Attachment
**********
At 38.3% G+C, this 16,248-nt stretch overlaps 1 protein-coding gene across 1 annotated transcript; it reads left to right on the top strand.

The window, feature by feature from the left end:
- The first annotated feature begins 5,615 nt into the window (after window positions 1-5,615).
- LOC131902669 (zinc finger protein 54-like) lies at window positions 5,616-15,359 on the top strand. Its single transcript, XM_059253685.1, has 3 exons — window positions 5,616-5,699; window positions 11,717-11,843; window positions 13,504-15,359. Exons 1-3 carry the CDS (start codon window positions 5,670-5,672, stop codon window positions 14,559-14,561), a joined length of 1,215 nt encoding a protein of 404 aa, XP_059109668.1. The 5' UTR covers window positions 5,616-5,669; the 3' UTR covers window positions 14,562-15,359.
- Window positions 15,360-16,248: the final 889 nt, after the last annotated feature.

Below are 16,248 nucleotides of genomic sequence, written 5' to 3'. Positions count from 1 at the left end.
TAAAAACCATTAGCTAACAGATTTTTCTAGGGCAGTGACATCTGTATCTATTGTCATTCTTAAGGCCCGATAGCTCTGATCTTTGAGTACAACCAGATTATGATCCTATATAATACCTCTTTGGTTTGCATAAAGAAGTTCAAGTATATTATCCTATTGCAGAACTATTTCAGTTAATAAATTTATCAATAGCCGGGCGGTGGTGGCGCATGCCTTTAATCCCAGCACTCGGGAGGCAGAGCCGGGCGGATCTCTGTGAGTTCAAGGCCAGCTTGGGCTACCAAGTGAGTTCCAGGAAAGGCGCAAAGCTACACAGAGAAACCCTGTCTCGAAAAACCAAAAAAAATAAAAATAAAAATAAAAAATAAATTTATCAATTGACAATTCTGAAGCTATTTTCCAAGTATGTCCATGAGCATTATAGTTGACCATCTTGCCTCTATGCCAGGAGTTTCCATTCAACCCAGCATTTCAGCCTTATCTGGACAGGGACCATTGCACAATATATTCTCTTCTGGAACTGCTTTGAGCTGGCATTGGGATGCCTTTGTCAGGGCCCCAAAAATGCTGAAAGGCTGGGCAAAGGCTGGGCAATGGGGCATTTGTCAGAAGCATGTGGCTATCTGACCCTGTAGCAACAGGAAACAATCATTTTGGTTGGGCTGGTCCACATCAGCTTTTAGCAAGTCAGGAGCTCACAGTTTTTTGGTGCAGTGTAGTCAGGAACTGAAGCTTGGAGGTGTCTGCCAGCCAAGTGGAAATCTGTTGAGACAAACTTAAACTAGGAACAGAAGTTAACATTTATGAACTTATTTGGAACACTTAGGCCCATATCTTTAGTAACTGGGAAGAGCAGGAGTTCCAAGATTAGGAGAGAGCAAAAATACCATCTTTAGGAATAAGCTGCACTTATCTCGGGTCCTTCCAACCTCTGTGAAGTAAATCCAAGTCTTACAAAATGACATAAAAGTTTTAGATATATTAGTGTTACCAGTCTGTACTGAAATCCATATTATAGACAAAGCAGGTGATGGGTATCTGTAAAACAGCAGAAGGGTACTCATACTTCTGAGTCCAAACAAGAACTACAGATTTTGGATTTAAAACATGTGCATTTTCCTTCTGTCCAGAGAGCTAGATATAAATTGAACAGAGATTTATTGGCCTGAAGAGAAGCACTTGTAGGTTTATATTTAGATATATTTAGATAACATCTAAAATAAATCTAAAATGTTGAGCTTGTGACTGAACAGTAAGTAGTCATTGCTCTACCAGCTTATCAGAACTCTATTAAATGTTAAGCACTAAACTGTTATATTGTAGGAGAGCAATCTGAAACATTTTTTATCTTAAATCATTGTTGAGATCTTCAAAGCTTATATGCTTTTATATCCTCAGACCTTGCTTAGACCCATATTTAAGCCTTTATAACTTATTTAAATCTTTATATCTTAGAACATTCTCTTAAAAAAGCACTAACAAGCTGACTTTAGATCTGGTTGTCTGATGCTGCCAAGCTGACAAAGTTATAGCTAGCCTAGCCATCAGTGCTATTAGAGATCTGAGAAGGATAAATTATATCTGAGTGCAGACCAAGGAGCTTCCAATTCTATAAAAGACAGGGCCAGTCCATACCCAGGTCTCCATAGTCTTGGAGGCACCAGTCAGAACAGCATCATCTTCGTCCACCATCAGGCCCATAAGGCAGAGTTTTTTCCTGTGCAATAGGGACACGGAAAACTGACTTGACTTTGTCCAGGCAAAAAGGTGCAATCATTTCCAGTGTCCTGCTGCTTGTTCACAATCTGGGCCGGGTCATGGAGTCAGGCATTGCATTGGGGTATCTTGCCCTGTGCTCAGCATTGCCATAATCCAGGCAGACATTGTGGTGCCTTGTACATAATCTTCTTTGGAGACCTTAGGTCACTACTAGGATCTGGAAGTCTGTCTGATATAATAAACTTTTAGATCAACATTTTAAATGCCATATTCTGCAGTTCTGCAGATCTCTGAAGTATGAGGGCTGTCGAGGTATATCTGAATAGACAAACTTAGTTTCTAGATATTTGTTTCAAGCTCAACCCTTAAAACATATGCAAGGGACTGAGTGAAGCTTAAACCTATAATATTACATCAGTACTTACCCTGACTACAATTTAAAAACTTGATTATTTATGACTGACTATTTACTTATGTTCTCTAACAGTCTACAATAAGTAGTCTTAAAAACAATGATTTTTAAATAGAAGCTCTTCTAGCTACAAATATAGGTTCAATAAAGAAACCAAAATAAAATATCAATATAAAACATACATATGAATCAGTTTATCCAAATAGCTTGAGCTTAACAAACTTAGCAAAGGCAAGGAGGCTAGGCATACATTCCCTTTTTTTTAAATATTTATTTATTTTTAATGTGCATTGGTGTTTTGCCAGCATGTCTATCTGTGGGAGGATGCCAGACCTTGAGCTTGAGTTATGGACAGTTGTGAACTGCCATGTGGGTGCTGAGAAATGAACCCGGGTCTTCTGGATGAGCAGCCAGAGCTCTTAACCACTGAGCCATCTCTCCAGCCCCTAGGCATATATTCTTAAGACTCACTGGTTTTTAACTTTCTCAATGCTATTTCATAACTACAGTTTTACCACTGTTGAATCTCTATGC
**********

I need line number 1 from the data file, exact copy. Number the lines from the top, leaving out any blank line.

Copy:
At 38.3% G+C, this 16,248-nt stretch overlaps 1 protein-coding gene across 1 annotated transcript; it reads left to right on the top strand.